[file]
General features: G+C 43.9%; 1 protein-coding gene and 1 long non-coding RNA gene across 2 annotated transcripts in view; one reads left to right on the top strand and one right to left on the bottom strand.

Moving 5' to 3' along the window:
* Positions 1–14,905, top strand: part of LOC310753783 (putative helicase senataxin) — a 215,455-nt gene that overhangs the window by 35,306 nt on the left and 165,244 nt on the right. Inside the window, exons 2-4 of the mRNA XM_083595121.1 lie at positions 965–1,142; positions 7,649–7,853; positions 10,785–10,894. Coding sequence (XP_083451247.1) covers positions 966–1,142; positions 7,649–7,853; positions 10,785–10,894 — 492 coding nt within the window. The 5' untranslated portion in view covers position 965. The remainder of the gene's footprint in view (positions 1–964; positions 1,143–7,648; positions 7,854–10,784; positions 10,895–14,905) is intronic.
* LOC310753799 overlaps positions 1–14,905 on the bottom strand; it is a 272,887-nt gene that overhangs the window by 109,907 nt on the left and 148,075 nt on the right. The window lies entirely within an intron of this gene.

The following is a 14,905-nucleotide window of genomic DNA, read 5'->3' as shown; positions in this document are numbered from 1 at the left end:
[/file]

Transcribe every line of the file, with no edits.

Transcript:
General features: G+C 43.9%; 1 protein-coding gene and 1 long non-coding RNA gene across 2 annotated transcripts in view; one reads left to right on the top strand and one right to left on the bottom strand.

Moving 5' to 3' along the window:
* Positions 1–14,905, top strand: part of LOC310753783 (putative helicase senataxin) — a 215,455-nt gene that overhangs the window by 35,306 nt on the left and 165,244 nt on the right. Inside the window, exons 2-4 of the mRNA XM_083595121.1 lie at positions 965–1,142; positions 7,649–7,853; positions 10,785–10,894. Coding sequence (XP_083451247.1) covers positions 966–1,142; positions 7,649–7,853; positions 10,785–10,894 — 492 coding nt within the window. The 5' untranslated portion in view covers position 965. The remainder of the gene's footprint in view (positions 1–964; positions 1,143–7,648; positions 7,854–10,784; positions 10,895–14,905) is intronic.
* LOC310753799 overlaps positions 1–14,905 on the bottom strand; it is a 272,887-nt gene that overhangs the window by 109,907 nt on the left and 148,075 nt on the right. The window lies entirely within an intron of this gene.

The following is a 14,905-nucleotide window of genomic DNA, read 5'->3' as shown; positions in this document are numbered from 1 at the left end: